I am more wary of his statement that "I provide the direction but leave it to others to implement it without micromanaging" - if he is ignorant of the issues in higher ed - he can't just give the mission orders and expect implementation. He needs input from all stakeholders - which is something those with the military/hierarchical background don't seem to "get".

Re: Chancellor Pugh - how someone who just had a "no confidence" vote from faculty within the last year can now be considered for President of the system - I just shake my head. It's not whether he was right or wrong in his views but the whole mishandling of the issues that is the problem.

Philip Munger said...

aNON @ 4:36,

I concur with pretty much everything you wrote. Having taught at both MSC(C) and ERCC, and at UAA, I notice things on a weekly basis that back up your statements. Both Mat-Su College and Eagle River Community College were started to fulfill local needs. Those needs have changed in both communities over the years. Both local campuses seem to have worked best when administrators with a strong background in certification programs and good local knowledge ran the places.

Frankly, our higher military officers scare me more than ever. Dwight Eisenhower proved to be a capable administrator of Columbia University. Mark Hamilton has certainly not done the same. It isn't just Mark, though. It is largely the corporate culture from which these Generals now emerge.

Anonymous said...

He's clearly Reptilian.

Kat said...

The corporate AND evangelical culture they emerge from. The evangelical side is even stronger. Bad news!

Anonymous said...

Yeah, those evil, corporate, rightwing, racist, imperialist war-mongering Christian crusaders! Did I leave out any of the usual Leftist cliches ? Thought I'd get them all out of the way for you so this thread can concentrate on intelligent discussion rather than the usual leftist insults.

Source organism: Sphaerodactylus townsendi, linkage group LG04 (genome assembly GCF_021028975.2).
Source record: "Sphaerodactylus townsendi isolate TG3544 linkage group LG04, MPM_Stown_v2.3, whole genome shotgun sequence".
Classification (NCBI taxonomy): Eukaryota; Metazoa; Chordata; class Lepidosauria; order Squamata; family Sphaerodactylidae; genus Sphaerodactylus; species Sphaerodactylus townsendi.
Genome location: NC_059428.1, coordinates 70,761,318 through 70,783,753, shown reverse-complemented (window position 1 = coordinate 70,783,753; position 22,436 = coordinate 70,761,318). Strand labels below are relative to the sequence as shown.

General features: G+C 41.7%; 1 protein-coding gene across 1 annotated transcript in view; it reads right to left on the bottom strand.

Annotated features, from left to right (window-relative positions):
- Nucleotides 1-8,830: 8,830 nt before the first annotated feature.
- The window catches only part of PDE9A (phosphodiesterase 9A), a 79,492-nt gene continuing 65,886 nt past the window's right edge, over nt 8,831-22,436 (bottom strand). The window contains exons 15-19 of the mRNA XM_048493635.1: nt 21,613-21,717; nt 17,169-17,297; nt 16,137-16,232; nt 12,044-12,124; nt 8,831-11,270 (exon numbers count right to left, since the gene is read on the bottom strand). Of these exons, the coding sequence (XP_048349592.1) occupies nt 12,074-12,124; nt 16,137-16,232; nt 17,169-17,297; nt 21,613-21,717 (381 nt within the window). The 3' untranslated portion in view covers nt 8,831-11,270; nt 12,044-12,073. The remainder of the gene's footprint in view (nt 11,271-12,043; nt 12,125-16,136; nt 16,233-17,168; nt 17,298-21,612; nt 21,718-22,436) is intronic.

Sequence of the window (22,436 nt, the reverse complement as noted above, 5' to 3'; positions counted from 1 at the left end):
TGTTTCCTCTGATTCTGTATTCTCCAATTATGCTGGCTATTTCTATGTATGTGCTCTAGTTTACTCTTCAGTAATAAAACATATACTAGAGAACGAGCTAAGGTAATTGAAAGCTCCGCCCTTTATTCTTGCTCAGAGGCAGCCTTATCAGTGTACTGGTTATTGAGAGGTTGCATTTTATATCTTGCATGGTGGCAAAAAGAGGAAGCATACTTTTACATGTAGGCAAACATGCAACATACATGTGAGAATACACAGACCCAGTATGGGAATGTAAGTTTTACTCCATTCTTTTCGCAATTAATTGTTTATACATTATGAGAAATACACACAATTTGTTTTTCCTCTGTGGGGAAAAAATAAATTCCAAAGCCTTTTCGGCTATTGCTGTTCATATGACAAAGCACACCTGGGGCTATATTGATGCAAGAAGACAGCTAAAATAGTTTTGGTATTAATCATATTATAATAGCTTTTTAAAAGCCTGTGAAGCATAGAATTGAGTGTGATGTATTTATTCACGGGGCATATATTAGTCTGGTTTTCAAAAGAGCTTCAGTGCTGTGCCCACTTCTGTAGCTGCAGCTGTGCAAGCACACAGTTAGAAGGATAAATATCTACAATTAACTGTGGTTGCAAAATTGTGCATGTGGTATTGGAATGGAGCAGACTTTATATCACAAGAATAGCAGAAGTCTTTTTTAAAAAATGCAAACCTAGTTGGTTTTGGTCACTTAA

funkalunatic said...

I'm sympathetic to the view that the sit-in-a-physical-classroom-and-listen-to-a-lecture style of education is outdated, but you can't learn to master a musical instrument or a complex hands-on tool or vehicle or a martial art or gardening or actually doing science or numerous other skills by being taught over video conference. IMO rural Alaska is exactly where the need is most for additional physical resources, because there's such a lack of them now, and because they can have a hugely positive impact on small communities. Is there a candidate talking about the potential for the UA system to be a long-term driver of social and value-added economic development throughout the state?

HarpboyAK said...

I'm more worried about Gamble's connection with the Air Force Academy and its well known problems with sexual harassment and evangelical Christian harassment of Jews, atheists, Catholics, and anyone that isn't a white male "Christian".

Religion at universities and military academies (other than church sponsored institutions) should be a private matter. This is especially true at government sponsored schools, whether UA or military academies.

I'd go for whichever candidate would pledge to cut administration personnel by 50% and put those savings into instruction. I said that when I was a student, and I'm still saying it now --- that's why this alumnus doesn't contribute during their fund drives. I'm not giving UA any of my money if it will go into the ridiculous number of overpaid administrators at all of the UA campuses.

Anonymous said...

I,too, wonder about the military "management style." Living in a military community, I notice a lot of my military friends get degrees in management. I asked why they weren't pursuing degrees in science and humanities, etc. and was told the military has a great management framework and they feel it will be useful outside the military. Well, I was fascinated by this response, not being military. Isn't the military a top-down organization? My workplace in the last three years is now run by a person who was previously military. Each section had its own meetings and there was a management meeting each week. We were made aware of the budget, revenue and projects planned. Now all section meetings are gone and the management meeting was curtailed a month ago. We used to be a creative organization and consensus at the section level provided the bounce for the top. Now we are stagnant. Why is our university system even considering military people? Because the Fairbanks campus is involved in military research. This is not an unusual situation, University of California has Lawrence Livermore. But, they don't hire military to run the system. I say let's go with the woman from Georgia, she has done some time in academia. I think she shows some interest in how people learn and seems to have been a good citizen scientist as is shown in her resume.